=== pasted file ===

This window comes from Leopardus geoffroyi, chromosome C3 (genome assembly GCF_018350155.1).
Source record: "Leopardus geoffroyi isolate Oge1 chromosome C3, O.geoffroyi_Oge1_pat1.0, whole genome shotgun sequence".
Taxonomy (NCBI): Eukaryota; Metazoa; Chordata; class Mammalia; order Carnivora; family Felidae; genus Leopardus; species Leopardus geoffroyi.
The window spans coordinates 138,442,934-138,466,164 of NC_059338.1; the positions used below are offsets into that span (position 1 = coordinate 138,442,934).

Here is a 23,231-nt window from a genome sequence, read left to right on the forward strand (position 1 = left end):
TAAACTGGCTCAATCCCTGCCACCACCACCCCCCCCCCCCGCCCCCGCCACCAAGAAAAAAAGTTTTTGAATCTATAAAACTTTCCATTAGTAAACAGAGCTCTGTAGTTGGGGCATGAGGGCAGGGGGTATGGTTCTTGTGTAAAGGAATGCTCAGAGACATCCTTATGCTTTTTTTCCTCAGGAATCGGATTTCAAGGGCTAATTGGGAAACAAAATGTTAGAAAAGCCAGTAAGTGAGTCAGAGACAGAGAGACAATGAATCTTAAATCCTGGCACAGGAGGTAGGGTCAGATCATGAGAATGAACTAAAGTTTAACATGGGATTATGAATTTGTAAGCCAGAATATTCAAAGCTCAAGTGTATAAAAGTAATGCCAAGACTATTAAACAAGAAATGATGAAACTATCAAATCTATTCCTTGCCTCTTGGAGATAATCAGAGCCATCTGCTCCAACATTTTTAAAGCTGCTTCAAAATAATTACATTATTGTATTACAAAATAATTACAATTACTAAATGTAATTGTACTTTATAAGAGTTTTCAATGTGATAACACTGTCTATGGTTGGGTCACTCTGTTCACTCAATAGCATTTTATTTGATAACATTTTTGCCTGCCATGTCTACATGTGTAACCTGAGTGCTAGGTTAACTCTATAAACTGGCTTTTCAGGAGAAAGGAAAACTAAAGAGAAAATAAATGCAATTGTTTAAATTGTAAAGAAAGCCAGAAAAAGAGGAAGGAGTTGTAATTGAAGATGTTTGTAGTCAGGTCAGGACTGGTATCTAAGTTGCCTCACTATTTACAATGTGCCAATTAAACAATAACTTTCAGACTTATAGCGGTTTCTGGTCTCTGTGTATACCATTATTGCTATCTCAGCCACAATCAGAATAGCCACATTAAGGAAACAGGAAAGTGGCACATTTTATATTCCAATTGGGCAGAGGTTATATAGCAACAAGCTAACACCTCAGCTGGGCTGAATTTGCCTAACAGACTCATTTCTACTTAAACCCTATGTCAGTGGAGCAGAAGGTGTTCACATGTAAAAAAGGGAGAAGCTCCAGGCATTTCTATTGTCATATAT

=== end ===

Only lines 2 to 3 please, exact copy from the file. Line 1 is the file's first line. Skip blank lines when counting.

Source record: "Leopardus geoffroyi isolate Oge1 chromosome C3, O.geoffroyi_Oge1_pat1.0, whole genome shotgun sequence".
Taxonomy (NCBI): Eukaryota; Metazoa; Chordata; class Mammalia; order Carnivora; family Felidae; genus Leopardus; species Leopardus geoffroyi.